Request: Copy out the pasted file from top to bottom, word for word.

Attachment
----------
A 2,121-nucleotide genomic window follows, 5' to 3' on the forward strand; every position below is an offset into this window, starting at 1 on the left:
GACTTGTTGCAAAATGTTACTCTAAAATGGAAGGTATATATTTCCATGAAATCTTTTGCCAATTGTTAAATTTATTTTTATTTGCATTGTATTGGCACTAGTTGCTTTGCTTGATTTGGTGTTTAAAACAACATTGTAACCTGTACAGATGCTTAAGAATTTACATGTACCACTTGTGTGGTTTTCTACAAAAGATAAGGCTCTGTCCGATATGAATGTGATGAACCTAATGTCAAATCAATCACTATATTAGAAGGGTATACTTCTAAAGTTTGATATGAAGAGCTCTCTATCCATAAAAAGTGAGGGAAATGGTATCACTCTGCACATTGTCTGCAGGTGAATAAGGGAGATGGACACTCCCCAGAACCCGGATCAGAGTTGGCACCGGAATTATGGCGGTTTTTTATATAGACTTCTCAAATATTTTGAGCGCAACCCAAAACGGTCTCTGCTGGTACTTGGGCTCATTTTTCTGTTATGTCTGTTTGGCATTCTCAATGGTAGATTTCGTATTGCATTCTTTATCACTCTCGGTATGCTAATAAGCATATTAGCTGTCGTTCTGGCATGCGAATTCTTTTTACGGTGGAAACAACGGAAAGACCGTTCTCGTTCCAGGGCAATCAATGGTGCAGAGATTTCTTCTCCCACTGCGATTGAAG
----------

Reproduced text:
A 2,121-nucleotide genomic window follows, 5' to 3' on the forward strand; every position below is an offset into this window, starting at 1 on the left:
GACTTGTTGCAAAATGTTACTCTAAAATGGAAGGTATATATTTCCATGAAATCTTTTGCCAATTGTTAAATTTATTTTTATTTGCATTGTATTGGCACTAGTTGCTTTGCTTGATTTGGTGTTTAAAACAACATTGTAACCTGTACAGATGCTTAAGAATTTACATGTACCACTTGTGTGGTTTTCTACAAAAGATAAGGCTCTGTCCGATATGAATGTGATGAACCTAATGTCAAATCAATCACTATATTAGAAGGGTATACTTCTAAAGTTTGATATGAAGAGCTCTCTATCCATAAAAAGTGAGGGAAATGGTATCACTCTGCACATTGTCTGCAGGTGAATAAGGGAGATGGACACTCCCCAGAACCCGGATCAGAGTTGGCACCGGAATTATGGCGGTTTTTTATATAGACTTCTCAAATATTTTGAGCGCAACCCAAAACGGTCTCTGCTGGTACTTGGGCTCATTTTTCTGTTATGTCTGTTTGGCATTCTCAATGGTAGATTTCGTATTGCATTCTTTATCACTCTCGGTATGCTAATAAGCATATTAGCTGTCGTTCTGGCATGCGAATTCTTTTTACGGTGGAAACAACGGAAAGACCGTTCTCGTTCCAGGGCAATCAATGGTGCAGAGATTTCTTCTCCCACTGCGATTGAAG